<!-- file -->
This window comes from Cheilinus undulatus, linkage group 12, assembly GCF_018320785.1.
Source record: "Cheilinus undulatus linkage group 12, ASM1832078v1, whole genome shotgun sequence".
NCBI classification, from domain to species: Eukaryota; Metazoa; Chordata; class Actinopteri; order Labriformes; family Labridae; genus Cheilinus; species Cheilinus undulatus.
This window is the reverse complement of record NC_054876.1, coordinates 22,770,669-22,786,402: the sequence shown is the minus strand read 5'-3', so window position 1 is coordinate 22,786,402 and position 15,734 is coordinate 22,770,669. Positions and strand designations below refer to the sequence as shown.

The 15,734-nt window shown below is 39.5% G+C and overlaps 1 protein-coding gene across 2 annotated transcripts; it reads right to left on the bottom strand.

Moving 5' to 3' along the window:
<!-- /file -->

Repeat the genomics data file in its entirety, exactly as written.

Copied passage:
This window comes from Cheilinus undulatus, linkage group 12, assembly GCF_018320785.1.
Source record: "Cheilinus undulatus linkage group 12, ASM1832078v1, whole genome shotgun sequence".
NCBI classification, from domain to species: Eukaryota; Metazoa; Chordata; class Actinopteri; order Labriformes; family Labridae; genus Cheilinus; species Cheilinus undulatus.
This window is the reverse complement of record NC_054876.1, coordinates 22,770,669-22,786,402: the sequence shown is the minus strand read 5'-3', so window position 1 is coordinate 22,786,402 and position 15,734 is coordinate 22,770,669. Positions and strand designations below refer to the sequence as shown.

The 15,734-nt window shown below is 39.5% G+C and overlaps 1 protein-coding gene across 2 annotated transcripts; it reads right to left on the bottom strand.

Moving 5' to 3' along the window: